New York driver's licenses will soon be printed in black and white now that a disputed deal has been approved by the state comptroller. YNN's Lori Chung sat down with DMV officials who say even though it will cost the state more, drivers are getting the best value for their buck.
NEW YORK STATE -- "Technology changes and we need to keep up with it," said DMV Investigation Director Owen McShane.
That's why DMV officials say they're moving to black and white licenses, a disputed deal with a Canadian company now approved by the state comptroller.
McShane said, "The features that we found in the proposal were the most difficult to counterfeit."
That proposal from CBN, though more expensive, beat out two other license makers. Both raised protests with the comptroller who ultimately sided with the DMV.
"An additional $38 million to the New York State residents,” Rensselaer County Clerk Frank Merola said. “That's the sad part. We've had this one company here since 2005. We haven't seen any problems at all."
Criticism coming from some county clerks. But officials say they confiscated more than 1,400 high-quality phony ids last year alone and that the new polycarbonate cards offer more security.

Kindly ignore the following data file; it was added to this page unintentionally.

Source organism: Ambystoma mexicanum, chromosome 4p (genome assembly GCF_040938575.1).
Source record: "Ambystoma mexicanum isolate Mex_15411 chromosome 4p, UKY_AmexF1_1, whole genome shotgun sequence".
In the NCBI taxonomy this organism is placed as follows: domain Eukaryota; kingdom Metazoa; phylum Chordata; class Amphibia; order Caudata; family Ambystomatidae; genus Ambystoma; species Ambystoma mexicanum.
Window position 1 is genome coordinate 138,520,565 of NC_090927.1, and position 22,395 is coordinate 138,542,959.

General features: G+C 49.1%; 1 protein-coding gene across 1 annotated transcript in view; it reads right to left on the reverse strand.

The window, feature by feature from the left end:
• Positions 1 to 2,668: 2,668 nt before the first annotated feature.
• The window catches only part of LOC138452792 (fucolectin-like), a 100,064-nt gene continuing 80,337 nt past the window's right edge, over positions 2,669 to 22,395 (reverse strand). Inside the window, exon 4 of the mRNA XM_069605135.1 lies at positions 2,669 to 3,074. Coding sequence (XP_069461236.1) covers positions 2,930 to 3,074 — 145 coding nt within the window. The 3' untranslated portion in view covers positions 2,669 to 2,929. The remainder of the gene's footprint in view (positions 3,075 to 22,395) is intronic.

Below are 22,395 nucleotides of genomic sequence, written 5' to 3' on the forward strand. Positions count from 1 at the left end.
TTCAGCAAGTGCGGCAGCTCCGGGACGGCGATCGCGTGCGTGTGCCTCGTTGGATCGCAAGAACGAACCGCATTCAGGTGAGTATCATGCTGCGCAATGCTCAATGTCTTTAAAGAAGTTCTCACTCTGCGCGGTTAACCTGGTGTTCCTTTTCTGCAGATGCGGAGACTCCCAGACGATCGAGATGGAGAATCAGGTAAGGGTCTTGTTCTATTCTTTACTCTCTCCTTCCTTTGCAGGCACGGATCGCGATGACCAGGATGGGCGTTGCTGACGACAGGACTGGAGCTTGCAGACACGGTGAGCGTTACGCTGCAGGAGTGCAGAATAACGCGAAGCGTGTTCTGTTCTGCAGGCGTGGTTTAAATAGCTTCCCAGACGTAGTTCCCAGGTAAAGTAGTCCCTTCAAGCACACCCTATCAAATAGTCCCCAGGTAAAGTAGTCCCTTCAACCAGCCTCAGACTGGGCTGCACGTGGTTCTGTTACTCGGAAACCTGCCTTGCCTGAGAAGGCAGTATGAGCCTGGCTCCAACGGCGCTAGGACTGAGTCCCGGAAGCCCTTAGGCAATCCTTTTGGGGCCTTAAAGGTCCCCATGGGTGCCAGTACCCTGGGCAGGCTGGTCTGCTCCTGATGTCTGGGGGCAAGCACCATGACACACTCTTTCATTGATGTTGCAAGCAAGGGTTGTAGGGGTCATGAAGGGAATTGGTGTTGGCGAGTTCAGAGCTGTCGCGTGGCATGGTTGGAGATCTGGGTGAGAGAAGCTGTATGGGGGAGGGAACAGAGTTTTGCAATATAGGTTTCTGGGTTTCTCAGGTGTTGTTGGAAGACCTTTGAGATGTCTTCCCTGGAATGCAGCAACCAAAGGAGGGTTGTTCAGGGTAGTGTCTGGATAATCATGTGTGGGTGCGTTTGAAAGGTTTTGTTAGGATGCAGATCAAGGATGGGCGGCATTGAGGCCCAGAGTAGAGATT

"They actually use a laser to burn the information into the document," McShane said. "The traditional photo that you're used to with your driver's license, it's larger, it's real high visibility and then there's a second ghost image."
An easy to identify vertical format for drivers under 21. And apparently there's a reason for black and white. Officials say it'll make it harder to fool anyone inclined to check your id.
McShane said, "If you were trying to substitute someone with blond hair you will dye your hair blond and look a little like that. If you have a black and white photo, they're actually more focused on your physical features."
And if you're wondering how soon the look of your driver's license will change, officials say they don't have a production date just yet, but they hope to have it rolled out by the end of the year.